"And whereas we are desirous of marking the importance of the opening
of the first Parliament of the said Commonwealth of Australia, and of showing
our special interest in the welfare of our loyal subjects therein, and
forasmuch as for certain causes we cannot conveniently be present in our
Royal person in our said Parliament, at Melbourne, Now Know Ye that We,
trusting in the discretion, fidelity and care of our most dear son and
faithful councillor, George Frederick Ernest Albert, Duke of Cornwall and
York, Knight of our most noble Order of the Garter, Knight of our most
ancient and most noble Order of the Thistle, Knight of our most illustrious
Order of Saint Patrick, Knight Grand Cross of our Royal Victorian Order,
by the advice of our Council, do give and grant, by the tenor of these
presents, unto the said George Frederick Ernest Albert, Duke of Cornwall
and York, full power in our name to begin and hold the first Parliament
of our said Commonwealth of Australia, and to open and declare and cause
to be opened and declared the causes of holding the same, and to do everything
which for Us and by Us shall be therein to be done. Willing that Our said
Son shall hereby carry to Our said Parliament and people Our Royal Message of Goodwill and assurance of Our earnest prayer for the blessing of Almighty God on the Union of Our Dominions in Australia, in one Federal Commonwealth, under the crown of the United Kingdom of Great Britain and Ireland; commanding, also, by the tenor of these presents, with the assent of Our said Council, as well, all and every, the said Governor-General, Senators, and Representatives of our Commonwealth of Australia, as all others whom it concerns, to meet in Our said Parliament, that to the same George Frederick Ernest Albert, Duke of Cornwall and York, they diligently intend, in the premises, in the form aforesaid;
"And we do further direct and enjoin that these, Our Letters Patent, shall be read and proclaimed at such place or places as Our said Governor-General and Commander-in-Chief shall think fit, within Our said Commonwealth of Australia.
"In witness whereof We have caused these, Our Letters, to be made patent.
"Witness Ourself, at Westminster, the twenty-third day of February, in the First Year of Our Reign.
"By the King Himself.
The message from His Majesty the King, delivered by His Royal Highness the Duke of Cornwall and York, was:-
"GENTLEMEN OF THE SENATE, and "GENTLEMEN OF THE HOUSE OF REPRESENTATIVES.
"My beloved and deeply-lamented grandmother, Queen Victoria, had desired
to mark the importance of the opening of this the first Parliament of the
Commonwealth of Australia, and to manifest her special interest in all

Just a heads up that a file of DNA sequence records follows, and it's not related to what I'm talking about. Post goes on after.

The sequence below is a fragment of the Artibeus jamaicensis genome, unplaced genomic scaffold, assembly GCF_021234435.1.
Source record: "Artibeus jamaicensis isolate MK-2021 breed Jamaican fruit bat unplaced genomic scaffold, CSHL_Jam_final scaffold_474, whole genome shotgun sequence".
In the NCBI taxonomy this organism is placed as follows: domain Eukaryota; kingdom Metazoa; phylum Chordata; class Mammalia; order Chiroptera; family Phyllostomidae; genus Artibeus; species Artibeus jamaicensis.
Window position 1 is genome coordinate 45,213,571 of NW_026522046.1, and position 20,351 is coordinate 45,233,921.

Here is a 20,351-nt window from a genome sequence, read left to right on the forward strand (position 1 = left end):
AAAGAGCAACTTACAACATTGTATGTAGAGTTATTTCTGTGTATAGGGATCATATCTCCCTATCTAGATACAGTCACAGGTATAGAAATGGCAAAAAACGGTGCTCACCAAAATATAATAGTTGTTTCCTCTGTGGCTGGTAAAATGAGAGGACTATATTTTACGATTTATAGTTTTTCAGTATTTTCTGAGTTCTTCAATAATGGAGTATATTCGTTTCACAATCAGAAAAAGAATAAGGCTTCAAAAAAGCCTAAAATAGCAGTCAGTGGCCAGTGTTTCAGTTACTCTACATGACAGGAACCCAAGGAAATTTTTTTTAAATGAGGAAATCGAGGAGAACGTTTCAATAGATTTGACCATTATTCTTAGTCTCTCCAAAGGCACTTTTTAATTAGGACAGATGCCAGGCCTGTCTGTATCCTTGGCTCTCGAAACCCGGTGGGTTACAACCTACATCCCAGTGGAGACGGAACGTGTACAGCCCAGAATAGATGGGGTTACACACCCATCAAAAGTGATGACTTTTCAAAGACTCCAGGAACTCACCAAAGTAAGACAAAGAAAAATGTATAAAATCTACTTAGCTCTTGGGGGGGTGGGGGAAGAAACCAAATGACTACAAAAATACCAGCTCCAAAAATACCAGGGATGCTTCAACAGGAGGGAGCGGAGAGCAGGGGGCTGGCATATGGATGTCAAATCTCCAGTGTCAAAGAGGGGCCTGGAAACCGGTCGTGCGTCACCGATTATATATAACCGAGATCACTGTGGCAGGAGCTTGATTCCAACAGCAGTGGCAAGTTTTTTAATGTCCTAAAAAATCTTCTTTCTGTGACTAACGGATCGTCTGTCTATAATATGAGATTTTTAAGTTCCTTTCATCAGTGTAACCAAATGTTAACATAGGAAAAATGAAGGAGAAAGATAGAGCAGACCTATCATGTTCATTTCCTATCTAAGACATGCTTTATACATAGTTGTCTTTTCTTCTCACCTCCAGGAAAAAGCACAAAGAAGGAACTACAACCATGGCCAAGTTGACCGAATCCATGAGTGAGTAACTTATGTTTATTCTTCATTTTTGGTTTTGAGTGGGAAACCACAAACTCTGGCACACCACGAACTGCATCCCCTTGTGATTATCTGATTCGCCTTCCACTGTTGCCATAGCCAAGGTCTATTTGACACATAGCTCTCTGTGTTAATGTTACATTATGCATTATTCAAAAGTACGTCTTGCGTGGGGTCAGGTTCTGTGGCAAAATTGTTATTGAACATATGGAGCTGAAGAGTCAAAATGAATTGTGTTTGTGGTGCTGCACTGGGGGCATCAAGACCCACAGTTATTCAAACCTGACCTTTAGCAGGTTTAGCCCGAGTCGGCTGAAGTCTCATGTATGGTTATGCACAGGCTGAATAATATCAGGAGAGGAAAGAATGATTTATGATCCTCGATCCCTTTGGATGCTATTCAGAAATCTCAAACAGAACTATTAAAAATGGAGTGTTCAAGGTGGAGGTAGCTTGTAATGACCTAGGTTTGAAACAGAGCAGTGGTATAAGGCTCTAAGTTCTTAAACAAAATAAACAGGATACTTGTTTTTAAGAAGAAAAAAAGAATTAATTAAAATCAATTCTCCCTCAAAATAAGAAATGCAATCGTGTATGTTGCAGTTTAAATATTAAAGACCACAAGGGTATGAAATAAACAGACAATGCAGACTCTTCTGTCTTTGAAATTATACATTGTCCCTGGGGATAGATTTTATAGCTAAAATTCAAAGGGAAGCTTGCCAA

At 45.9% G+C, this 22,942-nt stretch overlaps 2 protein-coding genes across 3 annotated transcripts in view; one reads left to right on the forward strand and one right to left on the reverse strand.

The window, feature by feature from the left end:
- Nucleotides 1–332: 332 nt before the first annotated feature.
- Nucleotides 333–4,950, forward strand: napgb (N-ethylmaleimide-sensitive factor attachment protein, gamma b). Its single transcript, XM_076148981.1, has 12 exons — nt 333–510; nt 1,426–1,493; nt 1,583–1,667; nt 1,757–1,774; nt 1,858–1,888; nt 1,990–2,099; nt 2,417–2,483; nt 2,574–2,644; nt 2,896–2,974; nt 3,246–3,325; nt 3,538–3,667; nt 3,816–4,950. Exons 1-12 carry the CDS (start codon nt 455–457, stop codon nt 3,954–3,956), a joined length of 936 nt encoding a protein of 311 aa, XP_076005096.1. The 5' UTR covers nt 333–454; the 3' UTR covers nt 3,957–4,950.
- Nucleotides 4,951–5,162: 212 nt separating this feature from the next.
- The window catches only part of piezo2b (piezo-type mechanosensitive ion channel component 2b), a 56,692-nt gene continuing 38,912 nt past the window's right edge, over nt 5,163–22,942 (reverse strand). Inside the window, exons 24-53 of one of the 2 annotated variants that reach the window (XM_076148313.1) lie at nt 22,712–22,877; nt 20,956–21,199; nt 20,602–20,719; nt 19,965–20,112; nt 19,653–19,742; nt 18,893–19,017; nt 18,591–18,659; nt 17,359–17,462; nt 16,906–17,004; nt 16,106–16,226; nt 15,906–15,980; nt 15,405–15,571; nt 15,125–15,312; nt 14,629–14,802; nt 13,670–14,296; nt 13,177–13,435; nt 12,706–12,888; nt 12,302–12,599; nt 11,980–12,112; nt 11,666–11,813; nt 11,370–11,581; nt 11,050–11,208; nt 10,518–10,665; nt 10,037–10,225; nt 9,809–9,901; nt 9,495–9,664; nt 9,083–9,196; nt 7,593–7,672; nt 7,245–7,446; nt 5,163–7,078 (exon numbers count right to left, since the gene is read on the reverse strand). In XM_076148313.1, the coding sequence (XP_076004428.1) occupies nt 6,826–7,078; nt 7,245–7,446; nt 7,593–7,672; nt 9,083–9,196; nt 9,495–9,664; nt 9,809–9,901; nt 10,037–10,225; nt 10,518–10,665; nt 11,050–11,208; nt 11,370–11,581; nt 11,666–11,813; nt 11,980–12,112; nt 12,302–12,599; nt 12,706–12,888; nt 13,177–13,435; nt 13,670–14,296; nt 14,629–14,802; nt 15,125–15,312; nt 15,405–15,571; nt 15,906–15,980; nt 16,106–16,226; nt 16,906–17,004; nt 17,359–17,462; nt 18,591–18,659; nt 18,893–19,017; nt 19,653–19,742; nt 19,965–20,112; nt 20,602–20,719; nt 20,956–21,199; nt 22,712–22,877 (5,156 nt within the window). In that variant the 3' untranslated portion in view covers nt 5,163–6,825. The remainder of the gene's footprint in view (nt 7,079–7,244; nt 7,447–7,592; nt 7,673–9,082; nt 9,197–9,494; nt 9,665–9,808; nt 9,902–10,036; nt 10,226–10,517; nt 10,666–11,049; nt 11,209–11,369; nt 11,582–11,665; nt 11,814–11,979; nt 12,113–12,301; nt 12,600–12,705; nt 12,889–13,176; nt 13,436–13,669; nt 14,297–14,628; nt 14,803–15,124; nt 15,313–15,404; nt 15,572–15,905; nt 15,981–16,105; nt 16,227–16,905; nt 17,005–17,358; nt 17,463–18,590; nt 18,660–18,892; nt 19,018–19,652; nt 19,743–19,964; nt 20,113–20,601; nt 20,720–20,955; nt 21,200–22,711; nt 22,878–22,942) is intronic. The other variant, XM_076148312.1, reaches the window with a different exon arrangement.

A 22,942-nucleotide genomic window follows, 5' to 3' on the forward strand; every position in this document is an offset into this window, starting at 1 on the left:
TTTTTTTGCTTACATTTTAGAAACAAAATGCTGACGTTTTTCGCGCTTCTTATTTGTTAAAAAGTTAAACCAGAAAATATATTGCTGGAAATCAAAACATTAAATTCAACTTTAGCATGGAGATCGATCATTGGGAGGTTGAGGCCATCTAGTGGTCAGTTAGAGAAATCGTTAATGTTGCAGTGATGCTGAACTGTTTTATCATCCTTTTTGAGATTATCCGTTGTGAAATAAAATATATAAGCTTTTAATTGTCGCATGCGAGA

that concerns the welfare of her loyal subjects in Australia, by granting
to me a special commission to open the first session.
"His Majesty has been pleased to consent to this separation, moved by his sense of the loyalty and devotion which prompted the generous aid afforded by all the colonies in the South African War, both in its earlier and more recent stages, and of the splendid bravery of the colonial troops. It is also His Majesty's wish to acknowledge the readiness with which the ships of the Special Australasian Squadron were placed at his disposal for service in China, and the valuable assistance rendered there by the Naval Contingents of the several colonies.
"His Majesty further desired in this way to testify to his heartfelt gratitude for the warm sympathy extended by every part of his dominions to himself and his family in the irreparable loss they have sustained by the death of his beloved mother.
"His Majesty has watched with the deepest interest the social and material progress made by His people in Australia, and has seen with thankfulness and heartfelt satisfaction the completion of that political union of which this Parliament is the embodiment.
"The King is satisfied that the wisdom and patriotism which have characterised the exercise of the wide powers of self-government hitherto enjoyed by the colonies will continue to be displayed in the exercise of the still wider powers with which the united Commonwealth has been endowed. His Majesty feels assured that the enjoyment of these powers will, if possible, enhance that loyalty and devotion to his throne and Empire of which the people of Australia have already given such signal proofs.
"It is His Majesty's earnest prayer that this union so happily achieved may, under God's blessing, prove an instrument for still further promoting the welfare and advancement of his subjects in Australia, and for the strengthening and consolidation of his Empire.
"GENTLEMEN OF THE SENATE, and "GENTLEMEN OF THE HOUSE OF REPRESENTATIVES
His Royal Highness read the following telegram from His Majesty the King:-
"My thoughts are with you on the day of the important ceremony. Most fervently do I wish Australia prosperity and great happiness."
The following telegram was despatched by His Royal Highness the Duke of Cornwall and York to His Majesty the King immediately after the opening ceremony:
"I have just delivered your message, and, in your name, declared open the first Parliament of the Commonwealth of Australia. I also read your kind telegram of good wishes, which is deeply appreciated by your loving Australian subjects, and was received with great enthusiasm. Splendid and impressive ceremony, over 12,000 people in Exhibition Building."
When the newly-elected President of the Federal Senate and Speaker of the House of Representatives were presented to His Excellency the Governor-General at the old Treasury Buildings, Lord Hopetoun intimated to them, and to the members of the Commonwealth Legislature who were present, that he had received the subjoined message from the Secretary of State for the Colonies:-
"His Majesty's Government welcomes the new Parliament that to-day takes
its place among the great legislative bodies of the British Empire, and
they feel confident that it will be a faithful interpreter of the aspirations
of a free and loyal people, and they trust that its deliberations will
promote the happiness, prosperity, and unity of the whole continent of
The message was subsequently read in both Houses of the Federal Parliament
and received with cheers.